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“Joy is the permanent pulsation of the soul.”
– G. K. Chesterton

Since we are in the Easter season, it seems a good time to write about the Virtue of Joy: Easter Joy. In seeking to live an ethical life we want to do so joyfully, not as if it is a pain or a sorrow to do so.

There is a wonderful book titled Journey into Joy by Andrew Walker. It is subtitled: “Stations of the Resurrection.” In the Roman Catholic tradition, we have what are known as the Stations of the Cross – 14 moments in the Passion of Jesus Christ. When we do these stations we re-live with Jesus his suffering and death. In “Stations of the Resurrection” we have the opportunity to rejoice with Jesus and his followers in his life after death. Here are some of these Stations. Can you come up with any others?

  1. The Discovery of the Empty Tomb (John 20: 1-10)
  2. The Angel Speaks to the Women (Luke 24: 4-8)
  3. Jesus Appears to His Mother (Common sense points to this one)
  4. Jesus appears to Mary Magdalene (John 20: 11-18)
  5. The Road to Emmaus (Luke 24: 13-35)
  1. The Revelation to St. Paul (Acts 9: 3-9)
  2. The Ascension (Acts 1: 6-11)
  3. Pentecost (Acts 2: 1-11)

The heart of the Christian message is not the cross but the empty tomb; it is resurrection and new life. Consider the story of the father and his wayward son, in St. Luke’s Gospel, Chapter 15 – his overwhelming joy at the son’s return. Jesus’ first miracle was at a party! In Cana. In the middle of his last discourse, he said to his disciples: “All this I tell you that my joy may be yours and your joy may be complete” (John 15: 11).

Connecting this truth to the world we live in, might we say there is joy when:

Those running for political office display a keen sense of compassion for those in our country that are most vulnerable.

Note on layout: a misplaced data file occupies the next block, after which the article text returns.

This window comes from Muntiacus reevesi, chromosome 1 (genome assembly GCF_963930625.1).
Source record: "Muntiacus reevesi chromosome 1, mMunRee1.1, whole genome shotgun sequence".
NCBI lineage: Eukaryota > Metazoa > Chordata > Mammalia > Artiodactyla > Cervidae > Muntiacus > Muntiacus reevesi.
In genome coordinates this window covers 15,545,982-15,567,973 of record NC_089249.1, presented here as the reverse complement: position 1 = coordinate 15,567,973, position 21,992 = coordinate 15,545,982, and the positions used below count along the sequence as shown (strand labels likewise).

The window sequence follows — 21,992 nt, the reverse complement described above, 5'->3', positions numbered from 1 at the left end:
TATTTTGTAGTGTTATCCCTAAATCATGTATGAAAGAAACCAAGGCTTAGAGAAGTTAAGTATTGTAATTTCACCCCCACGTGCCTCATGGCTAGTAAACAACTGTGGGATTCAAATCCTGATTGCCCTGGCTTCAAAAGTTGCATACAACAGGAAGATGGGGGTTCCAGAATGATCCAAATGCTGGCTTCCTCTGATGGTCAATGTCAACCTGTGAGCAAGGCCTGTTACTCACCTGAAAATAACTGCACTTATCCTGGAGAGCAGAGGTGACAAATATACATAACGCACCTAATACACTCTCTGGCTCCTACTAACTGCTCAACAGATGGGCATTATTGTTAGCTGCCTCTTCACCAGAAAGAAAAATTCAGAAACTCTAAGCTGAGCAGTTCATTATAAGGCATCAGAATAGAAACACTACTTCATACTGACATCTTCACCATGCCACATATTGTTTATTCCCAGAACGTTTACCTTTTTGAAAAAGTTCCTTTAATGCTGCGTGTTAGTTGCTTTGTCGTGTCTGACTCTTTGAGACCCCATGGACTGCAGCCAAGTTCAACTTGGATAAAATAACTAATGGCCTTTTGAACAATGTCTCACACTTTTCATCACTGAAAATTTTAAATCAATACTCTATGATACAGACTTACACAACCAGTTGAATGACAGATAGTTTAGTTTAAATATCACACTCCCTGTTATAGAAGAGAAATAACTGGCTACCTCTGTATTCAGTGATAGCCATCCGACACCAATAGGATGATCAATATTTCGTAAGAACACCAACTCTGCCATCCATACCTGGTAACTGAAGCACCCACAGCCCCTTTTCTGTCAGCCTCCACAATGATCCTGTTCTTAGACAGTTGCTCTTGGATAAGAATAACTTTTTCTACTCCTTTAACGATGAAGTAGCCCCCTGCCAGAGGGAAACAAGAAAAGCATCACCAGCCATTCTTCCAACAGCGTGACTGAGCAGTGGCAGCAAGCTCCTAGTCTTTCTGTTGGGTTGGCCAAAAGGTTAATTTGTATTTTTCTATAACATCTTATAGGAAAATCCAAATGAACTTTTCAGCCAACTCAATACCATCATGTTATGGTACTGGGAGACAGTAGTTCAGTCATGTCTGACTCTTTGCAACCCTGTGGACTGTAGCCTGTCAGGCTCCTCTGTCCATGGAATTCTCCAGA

Men, women, and children are no longer exploited or trafficked but treated with respect.

People in business have a reverential attitude toward the integrity of creation; not a domineering attitude that seeks merely to exploit it.

Refugees, especially families with children, are given safe harbour in the country of their choice and there is a genuine effort made to keep families together by said country.

Another Easter virtue is Hope. I am indebted to my friend, Luk, who lives in Belgium, for this reflection on hope by French poet Charles Peguy (1873-1914). The following is an excerpt from Peguy’s “The Portal of the Mystery of Hope.”

Faith sees what is.
In Time and in Eternity.
Hope sees what will be.
In time and for eternity.

Hope sees what has not yet been and what will be.
She loves what has not yet been and what will be.

On the uphill path, sandy and troublesome.
On the uphill road.
Dragged along, hanging from the arms of her two older
     sisters (charity and faith),
Who hold her by the hand,
The little hope.
Pushes on.
And in between her two older sisters she seems to let
     herself be carried.
Like a child who lacks the energy to walk.
And is dragged along the road in spite of herself
But in reality it is she who moves the other two
And who carries them,
And who moves the whole world
And who carries it.

NOTE: This will be the last newsletter until September. The editor is going on a four-month sabbatical. For a Jesuit this involves Rest, Renewal, and Research.

My book on mercy – Becoming a Person of Mercy – is scheduled for publication in mid-July. You will be able to order it from 23rd Publications in the U.S. and Novalis in Canada.

Have an enjoyable summer.

(April, 2016)
(Contact Fr. Max Oliva, SJ, at

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